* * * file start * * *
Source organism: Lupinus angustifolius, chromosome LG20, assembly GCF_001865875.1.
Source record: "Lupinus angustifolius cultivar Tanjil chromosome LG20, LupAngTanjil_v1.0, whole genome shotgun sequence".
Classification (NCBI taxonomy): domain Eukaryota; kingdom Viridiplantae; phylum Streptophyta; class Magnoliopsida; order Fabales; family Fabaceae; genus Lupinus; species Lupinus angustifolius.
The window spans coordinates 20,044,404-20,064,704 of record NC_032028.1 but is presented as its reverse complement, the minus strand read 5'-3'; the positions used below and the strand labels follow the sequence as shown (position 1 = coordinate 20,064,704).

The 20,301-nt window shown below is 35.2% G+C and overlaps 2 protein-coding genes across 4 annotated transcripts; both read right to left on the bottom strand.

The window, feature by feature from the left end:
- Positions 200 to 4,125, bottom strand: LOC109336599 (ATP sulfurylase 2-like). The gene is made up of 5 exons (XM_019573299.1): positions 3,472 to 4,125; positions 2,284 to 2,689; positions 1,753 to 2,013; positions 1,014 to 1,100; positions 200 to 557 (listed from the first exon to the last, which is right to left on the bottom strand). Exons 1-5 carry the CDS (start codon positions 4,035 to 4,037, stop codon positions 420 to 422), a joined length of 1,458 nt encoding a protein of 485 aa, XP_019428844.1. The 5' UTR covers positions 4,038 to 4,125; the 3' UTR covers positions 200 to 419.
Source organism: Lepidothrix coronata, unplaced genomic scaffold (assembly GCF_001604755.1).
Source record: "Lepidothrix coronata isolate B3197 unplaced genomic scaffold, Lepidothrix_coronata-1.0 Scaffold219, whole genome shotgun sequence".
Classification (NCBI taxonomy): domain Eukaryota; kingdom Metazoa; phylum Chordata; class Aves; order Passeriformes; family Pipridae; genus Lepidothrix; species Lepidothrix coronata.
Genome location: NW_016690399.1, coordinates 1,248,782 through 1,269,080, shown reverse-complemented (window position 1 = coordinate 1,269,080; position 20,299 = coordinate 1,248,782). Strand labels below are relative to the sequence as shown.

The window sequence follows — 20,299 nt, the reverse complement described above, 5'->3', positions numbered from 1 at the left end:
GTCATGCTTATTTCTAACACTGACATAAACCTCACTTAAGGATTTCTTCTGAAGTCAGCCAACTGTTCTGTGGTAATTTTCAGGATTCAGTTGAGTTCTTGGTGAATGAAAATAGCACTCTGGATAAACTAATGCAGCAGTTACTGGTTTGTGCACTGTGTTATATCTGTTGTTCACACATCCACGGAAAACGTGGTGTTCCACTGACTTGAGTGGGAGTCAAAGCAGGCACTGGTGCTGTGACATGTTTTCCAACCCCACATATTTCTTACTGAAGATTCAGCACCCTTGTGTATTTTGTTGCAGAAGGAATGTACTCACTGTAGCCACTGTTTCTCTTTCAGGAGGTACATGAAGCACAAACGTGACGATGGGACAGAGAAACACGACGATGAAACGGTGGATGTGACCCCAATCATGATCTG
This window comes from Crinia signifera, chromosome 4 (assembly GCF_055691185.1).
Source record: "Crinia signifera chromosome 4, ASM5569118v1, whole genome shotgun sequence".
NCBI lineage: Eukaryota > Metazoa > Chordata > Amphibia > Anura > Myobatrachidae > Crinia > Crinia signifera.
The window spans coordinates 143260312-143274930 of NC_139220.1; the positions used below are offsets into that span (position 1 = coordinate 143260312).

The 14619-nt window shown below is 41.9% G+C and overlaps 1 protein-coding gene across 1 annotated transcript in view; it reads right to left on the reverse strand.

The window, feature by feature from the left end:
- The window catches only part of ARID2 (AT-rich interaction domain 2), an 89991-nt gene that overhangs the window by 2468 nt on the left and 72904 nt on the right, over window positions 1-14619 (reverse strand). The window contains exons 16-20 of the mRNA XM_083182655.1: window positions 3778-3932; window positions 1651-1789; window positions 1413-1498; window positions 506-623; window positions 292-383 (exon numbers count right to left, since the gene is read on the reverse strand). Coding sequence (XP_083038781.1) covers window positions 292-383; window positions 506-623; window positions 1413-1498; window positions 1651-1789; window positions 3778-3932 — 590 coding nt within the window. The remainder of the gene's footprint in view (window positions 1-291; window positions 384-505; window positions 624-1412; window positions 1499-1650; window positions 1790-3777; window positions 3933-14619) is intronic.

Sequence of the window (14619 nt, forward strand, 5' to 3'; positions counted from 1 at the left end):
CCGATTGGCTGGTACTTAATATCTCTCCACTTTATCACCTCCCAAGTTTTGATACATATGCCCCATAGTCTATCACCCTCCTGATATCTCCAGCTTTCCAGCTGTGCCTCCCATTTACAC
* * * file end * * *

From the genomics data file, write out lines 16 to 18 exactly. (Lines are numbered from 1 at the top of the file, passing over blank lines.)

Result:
NCBI lineage: Eukaryota > Metazoa > Chordata > Amphibia > Anura > Myobatrachidae > Crinia > Crinia signifera.
The window spans coordinates 143260312-143274930 of NC_139220.1; the positions used below are offsets into that span (position 1 = coordinate 143260312).

The 14619-nt window shown below is 41.9% G+C and overlaps 1 protein-coding gene across 1 annotated transcript in view; it reads right to left on the reverse strand.